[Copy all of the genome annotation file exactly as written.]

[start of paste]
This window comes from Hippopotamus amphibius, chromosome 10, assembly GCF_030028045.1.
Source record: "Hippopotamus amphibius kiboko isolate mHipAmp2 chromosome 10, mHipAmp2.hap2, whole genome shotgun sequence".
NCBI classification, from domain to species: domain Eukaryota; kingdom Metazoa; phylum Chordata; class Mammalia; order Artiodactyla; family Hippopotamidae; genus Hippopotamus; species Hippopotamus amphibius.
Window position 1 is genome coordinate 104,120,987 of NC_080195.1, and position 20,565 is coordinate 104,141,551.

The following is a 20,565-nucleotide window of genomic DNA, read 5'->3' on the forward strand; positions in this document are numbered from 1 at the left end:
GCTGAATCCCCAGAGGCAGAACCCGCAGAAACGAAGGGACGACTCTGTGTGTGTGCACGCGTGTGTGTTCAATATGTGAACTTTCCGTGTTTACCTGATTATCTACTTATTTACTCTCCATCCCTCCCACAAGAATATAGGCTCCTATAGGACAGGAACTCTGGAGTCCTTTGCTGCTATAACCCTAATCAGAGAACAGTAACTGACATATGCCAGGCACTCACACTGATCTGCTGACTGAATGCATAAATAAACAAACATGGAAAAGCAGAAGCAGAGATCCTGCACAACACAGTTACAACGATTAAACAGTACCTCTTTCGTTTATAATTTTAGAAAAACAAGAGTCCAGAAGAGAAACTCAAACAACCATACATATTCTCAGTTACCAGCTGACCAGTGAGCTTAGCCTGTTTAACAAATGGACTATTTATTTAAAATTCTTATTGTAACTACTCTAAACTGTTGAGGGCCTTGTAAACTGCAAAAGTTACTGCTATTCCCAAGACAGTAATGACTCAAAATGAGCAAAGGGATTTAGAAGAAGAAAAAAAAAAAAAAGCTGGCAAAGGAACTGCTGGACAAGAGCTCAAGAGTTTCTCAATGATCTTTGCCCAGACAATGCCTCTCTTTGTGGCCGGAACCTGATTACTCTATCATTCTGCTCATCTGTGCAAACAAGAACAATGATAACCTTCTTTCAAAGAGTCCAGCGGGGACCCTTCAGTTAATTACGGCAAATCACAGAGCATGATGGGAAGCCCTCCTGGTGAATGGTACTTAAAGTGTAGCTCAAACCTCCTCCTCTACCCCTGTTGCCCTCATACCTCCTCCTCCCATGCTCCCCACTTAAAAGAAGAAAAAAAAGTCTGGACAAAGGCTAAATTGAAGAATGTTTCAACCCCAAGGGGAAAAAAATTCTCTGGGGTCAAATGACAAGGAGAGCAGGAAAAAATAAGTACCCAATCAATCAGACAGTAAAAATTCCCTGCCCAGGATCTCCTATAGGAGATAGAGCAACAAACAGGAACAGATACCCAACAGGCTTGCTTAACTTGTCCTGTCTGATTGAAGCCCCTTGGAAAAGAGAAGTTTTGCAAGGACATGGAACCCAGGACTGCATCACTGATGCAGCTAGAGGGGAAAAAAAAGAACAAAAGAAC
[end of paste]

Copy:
This window comes from Hippopotamus amphibius, chromosome 10, assembly GCF_030028045.1.
Source record: "Hippopotamus amphibius kiboko isolate mHipAmp2 chromosome 10, mHipAmp2.hap2, whole genome shotgun sequence".
NCBI classification, from domain to species: domain Eukaryota; kingdom Metazoa; phylum Chordata; class Mammalia; order Artiodactyla; family Hippopotamidae; genus Hippopotamus; species Hippopotamus amphibius.
Window position 1 is genome coordinate 104,120,987 of NC_080195.1, and position 20,565 is coordinate 104,141,551.

The following is a 20,565-nucleotide window of genomic DNA, read 5'->3' on the forward strand; positions in this document are numbered from 1 at the left end:
GCTGAATCCCCAGAGGCAGAACCCGCAGAAACGAAGGGACGACTCTGTGTGTGTGCACGCGTGTGTGTTCAATATGTGAACTTTCCGTGTTTACCTGATTATCTACTTATTTACTCTCCATCCCTCCCACAAGAATATAGGCTCCTATAGGACAGGAACTCTGGAGTCCTTTGCTGCTATAACCCTAATCAGAGAACAGTAACTGACATATGCCAGGCACTCACACTGATCTGCTGACTGAATGCATAAATAAACAAACATGGAAAAGCAGAAGCAGAGATCCTGCACAACACAGTTACAACGATTAAACAGTACCTCTTTCGTTTATAATTTTAGAAAAACAAGAGTCCAGAAGAGAAACTCAAACAACCATACATATTCTCAGTTACCAGCTGACCAGTGAGCTTAGCCTGTTTAACAAATGGACTATTTATTTAAAATTCTTATTGTAACTACTCTAAACTGTTGAGGGCCTTGTAAACTGCAAAAGTTACTGCTATTCCCAAGACAGTAATGACTCAAAATGAGCAAAGGGATTTAGAAGAAGAAAAAAAAAAAAAAGCTGGCAAAGGAACTGCTGGACAAGAGCTCAAGAGTTTCTCAATGATCTTTGCCCAGACAATGCCTCTCTTTGTGGCCGGAACCTGATTACTCTATCATTCTGCTCATCTGTGCAAACAAGAACAATGATAACCTTCTTTCAAAGAGTCCAGCGGGGACCCTTCAGTTAATTACGGCAAATCACAGAGCATGATGGGAAGCCCTCCTGGTGAATGGTACTTAAAGTGTAGCTCAAACCTCCTCCTCTACCCCTGTTGCCCTCATACCTCCTCCTCCCATGCTCCCCACTTAAAAGAAGAAAAAAAAGTCTGGACAAAGGCTAAATTGAAGAATGTTTCAACCCCAAGGGGAAAAAAATTCTCTGGGGTCAAATGACAAGGAGAGCAGGAAAAAATAAGTACCCAATCAATCAGACAGTAAAAATTCCCTGCCCAGGATCTCCTATAGGAGATAGAGCAACAAACAGGAACAGATACCCAACAGGCTTGCTTAACTTGTCCTGTCTGATTGAAGCCCCTTGGAAAAGAGAAGTTTTGCAAGGACATGGAACCCAGGACTGCATCACTGATGCAGCTAGAGGGGAAAAAAAAGAACAAAAGAAC